I’m a huge Al Pacino fan. I think I’ve seen just about every film he’s been in and have thoroughly enjoyed every performance, even if the film itself lacked. Just two evenings ago, on a lark, I ordered through Netflix And Justice For All. I saw it when it first came out those decades ago, but was in a ‘what the heck’ mood.
If you recall, one of the tragic absurdities raised in the film was the refusal of a stone-cold hearted judge to review evidence that exonerated a convicted fellow because the evidence was submitted three days beyond statutory discovery limits. Then, this morning I read the story of a Texas judge, Sharon Keller, who had ruled similarly concerning the Defense’s submission of DNA evidence that proved a condemned man did NOT commit the crime for which he was to be executed. (
And the judge’s reasoning? “We can’t give new trials to everyone who establishes, after conviction, that they might be innocent. We would have no finality in the criminal justice system, and finality is important.”
I wholeheartedly agree with Judge Keller in that “finality is important,” which, most especially in capital cases, is why exculpatory evidence must always be permitted to be submitted for review. “Oops — sorry” following the “finality” of the execution of an innocent person rings as just not completely satisfactory.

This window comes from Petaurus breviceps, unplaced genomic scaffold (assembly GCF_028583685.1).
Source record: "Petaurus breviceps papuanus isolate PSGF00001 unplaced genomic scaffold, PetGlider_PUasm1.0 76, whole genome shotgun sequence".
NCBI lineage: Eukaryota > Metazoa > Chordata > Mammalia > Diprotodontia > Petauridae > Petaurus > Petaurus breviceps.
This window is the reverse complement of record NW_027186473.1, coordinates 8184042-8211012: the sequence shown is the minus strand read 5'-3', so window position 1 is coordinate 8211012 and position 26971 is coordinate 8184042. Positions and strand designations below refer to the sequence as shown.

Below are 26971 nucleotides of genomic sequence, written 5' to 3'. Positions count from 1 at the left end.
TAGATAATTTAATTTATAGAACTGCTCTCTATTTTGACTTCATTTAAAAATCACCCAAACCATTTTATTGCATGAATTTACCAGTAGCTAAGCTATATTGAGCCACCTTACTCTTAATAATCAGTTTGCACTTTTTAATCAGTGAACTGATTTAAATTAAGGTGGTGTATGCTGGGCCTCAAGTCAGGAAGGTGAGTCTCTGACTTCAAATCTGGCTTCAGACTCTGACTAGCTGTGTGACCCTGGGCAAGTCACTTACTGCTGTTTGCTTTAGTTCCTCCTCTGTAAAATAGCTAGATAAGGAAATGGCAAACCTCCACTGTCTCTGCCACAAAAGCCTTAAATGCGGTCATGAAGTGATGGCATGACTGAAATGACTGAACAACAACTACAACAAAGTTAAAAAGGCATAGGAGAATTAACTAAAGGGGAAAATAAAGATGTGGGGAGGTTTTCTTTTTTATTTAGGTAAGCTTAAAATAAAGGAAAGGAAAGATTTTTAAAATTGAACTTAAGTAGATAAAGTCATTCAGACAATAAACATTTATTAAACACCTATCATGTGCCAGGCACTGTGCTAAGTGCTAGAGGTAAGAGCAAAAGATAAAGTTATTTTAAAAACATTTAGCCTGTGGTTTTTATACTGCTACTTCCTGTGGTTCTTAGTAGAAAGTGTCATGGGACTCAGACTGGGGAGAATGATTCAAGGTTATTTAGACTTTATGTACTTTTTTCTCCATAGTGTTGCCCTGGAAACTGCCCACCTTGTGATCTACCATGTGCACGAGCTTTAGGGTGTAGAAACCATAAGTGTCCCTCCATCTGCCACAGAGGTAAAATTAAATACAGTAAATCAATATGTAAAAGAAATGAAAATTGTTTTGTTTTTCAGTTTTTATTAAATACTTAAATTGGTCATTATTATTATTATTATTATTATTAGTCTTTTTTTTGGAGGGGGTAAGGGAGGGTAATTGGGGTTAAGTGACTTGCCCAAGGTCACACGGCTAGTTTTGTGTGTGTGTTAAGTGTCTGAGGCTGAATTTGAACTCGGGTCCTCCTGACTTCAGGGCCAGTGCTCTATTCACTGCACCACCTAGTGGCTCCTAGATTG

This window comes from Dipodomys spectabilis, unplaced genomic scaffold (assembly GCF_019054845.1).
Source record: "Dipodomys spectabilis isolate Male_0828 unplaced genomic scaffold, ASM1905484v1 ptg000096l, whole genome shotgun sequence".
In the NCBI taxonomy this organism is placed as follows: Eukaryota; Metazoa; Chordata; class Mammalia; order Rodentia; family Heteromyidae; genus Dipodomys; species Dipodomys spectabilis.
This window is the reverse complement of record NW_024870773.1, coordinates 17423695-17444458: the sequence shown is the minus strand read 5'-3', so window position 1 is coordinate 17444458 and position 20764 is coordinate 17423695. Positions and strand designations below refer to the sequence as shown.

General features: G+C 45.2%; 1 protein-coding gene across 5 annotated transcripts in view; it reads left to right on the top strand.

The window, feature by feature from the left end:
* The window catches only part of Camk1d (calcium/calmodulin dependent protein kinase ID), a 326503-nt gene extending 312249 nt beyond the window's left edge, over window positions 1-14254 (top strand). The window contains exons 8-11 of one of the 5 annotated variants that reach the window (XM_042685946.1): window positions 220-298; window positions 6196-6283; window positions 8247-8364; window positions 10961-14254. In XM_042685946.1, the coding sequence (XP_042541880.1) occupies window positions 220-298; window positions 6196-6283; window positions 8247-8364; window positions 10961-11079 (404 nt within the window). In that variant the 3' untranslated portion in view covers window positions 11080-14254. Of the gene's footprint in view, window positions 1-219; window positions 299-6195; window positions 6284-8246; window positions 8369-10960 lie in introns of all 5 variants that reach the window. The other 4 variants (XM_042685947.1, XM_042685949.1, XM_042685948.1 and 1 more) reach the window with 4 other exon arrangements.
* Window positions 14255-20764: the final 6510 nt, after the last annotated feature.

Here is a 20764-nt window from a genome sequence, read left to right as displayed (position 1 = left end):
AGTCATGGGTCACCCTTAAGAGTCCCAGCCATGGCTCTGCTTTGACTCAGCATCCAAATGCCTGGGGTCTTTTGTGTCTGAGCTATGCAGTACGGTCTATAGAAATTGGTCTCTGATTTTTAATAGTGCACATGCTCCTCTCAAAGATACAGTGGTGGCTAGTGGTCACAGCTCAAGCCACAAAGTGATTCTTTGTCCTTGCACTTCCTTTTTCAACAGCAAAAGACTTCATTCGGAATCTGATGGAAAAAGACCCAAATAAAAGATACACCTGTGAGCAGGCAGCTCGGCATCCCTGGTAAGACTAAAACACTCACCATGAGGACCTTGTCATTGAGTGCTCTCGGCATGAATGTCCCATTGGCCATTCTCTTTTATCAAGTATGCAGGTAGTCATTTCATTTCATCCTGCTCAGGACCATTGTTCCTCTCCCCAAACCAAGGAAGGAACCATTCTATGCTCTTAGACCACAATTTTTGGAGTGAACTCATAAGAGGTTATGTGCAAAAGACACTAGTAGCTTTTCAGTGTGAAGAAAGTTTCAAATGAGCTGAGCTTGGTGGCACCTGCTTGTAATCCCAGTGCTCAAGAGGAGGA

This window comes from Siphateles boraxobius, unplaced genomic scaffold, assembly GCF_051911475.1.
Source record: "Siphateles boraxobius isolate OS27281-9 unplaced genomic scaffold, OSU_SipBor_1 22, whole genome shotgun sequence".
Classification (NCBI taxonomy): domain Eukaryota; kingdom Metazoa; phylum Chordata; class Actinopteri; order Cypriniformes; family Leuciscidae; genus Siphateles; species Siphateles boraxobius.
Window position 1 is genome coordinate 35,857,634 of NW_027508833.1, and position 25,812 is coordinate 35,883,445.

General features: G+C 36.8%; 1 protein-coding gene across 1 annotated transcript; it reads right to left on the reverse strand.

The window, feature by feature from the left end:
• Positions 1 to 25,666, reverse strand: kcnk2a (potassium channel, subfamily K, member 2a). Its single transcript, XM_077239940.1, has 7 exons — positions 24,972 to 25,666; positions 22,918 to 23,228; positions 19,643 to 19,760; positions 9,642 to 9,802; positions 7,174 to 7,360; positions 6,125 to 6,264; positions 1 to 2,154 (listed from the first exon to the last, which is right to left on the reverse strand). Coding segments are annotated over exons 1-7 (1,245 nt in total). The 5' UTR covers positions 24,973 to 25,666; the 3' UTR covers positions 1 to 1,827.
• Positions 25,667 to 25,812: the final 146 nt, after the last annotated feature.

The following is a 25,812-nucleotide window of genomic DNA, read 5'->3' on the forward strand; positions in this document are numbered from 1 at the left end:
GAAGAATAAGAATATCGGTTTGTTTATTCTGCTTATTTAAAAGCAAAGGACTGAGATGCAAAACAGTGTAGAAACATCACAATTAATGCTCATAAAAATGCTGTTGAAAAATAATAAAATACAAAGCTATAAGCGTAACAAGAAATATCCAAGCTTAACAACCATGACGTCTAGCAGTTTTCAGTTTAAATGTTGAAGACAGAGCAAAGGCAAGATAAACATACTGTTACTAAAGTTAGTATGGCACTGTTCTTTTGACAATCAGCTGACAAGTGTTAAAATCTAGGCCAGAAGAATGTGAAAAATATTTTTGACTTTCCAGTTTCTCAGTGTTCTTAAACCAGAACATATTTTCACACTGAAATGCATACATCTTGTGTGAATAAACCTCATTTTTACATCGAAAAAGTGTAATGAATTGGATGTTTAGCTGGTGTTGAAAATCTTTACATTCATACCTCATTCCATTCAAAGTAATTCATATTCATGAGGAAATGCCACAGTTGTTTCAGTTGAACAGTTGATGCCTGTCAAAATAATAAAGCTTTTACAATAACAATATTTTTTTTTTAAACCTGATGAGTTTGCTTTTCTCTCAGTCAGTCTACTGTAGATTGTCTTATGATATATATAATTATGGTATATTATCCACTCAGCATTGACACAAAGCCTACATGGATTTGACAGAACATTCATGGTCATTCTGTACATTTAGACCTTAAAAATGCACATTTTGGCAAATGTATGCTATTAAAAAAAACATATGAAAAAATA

Tell you what: I absolutely hate the ‘B’ word. It most frequently degrades the user of it at least as much as it could ever the object of the highly derisive epithet. But, as it could have been me, or you, innocent, yet nonetheless facing “finality” because she is of the opinion that having it “is important,” lest the system be slowed down, if there is anyone who can fault me for calling Judge Sharon Keller a scum of the earth b*tch, please provide your argument.